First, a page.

The meeting of Tim Hodgkinson (B-flat clarinet) and Milo Fine (“junior” drums, B-flat clarinet, piano and a little shouting towards the end) occurred at the latter’s house in an afternoon of 2007, their only moment of freedom from a festival in which Hodgkinson was performing as a member of a participating ensemble. The paragraph where Fine describes the circumstances surrounding that (largely) artsy-fartsy parade – together with the related issues of rampant careerism, human failure and “thinly veiled desperation” underlying the social aspects of that kind of event – is a literary spectacle in itself, an uncommonly direct declaration of disgust for what one must endure to survive in (or trying to escape from) the universe of so-called “modern art”.
As far as real music is concerned, there’s plenty of it in Teshuvah. Two dynamic investigators are heard looking for any possible trace of significance – even where there doesn’t seem to be anything at all – by way of impressive surges of instrumental interaction. Acute intellect and utter sensitiveness are gifts shared by the protagonists, which they’re not ashamed of showing. Seeking for combinations useful to devise instant narratives, the artists interlock horns (make that reeds) and push into each other, fighting in the flames of congenial dissonance amidst briefer sketches informed by a calmer type of dialogue.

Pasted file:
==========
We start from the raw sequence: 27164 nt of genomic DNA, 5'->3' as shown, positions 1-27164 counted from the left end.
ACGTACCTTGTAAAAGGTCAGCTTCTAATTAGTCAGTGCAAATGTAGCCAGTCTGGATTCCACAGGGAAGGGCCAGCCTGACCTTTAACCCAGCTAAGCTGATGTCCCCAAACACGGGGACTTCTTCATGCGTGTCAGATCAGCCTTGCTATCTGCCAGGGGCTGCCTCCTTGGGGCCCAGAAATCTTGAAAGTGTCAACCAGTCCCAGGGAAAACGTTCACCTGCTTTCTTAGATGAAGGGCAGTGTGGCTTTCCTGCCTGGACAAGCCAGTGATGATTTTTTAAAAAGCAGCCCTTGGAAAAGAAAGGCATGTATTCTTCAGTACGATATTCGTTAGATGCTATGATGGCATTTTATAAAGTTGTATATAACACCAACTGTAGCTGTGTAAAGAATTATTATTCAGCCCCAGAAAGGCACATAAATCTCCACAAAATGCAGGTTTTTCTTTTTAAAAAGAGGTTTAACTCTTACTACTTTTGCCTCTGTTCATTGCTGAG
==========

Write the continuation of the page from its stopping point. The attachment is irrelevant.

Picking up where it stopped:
In particular, Hodgkinson’s playing is permeated with a blend of finesse and conflictual fragmentation, resulting in fluxes of rippling-in-the-rocks complications occasionally debouching in inland lakes of lyricism (of the sugar-free variety). The sounds are corrosive and punctiliously delivered, not a note perceived as out of context throughout. Via different instruments – often played at once – Fine showcases the facets of a complex self. With the clarinet, his improvisational urgency and the rawer side of feeling are both visible; on percussion, he frequently discharges an uncontrollable energy, similarly to the frantic happiness of a schoolboy who’s just passed a feared test. On piano, the man is alternatively profound and articulate – just like in his writing, we should add – while maintaining a binomial of unorthodox anti-patterning and dismembered harmonic tissue alive and kicking.
This non-formulaic duo’s regulated unlawfulness – entirely evident in this hastily organized single session – is too difficult to portray in a stupid review. Suffice to say that four thorough listens are still leaving me guessing about what this stuff really implies, on many levels. What I do know is that the will of returning to the starting point is concrete, and looks like it’s not going to disappear anytime soon.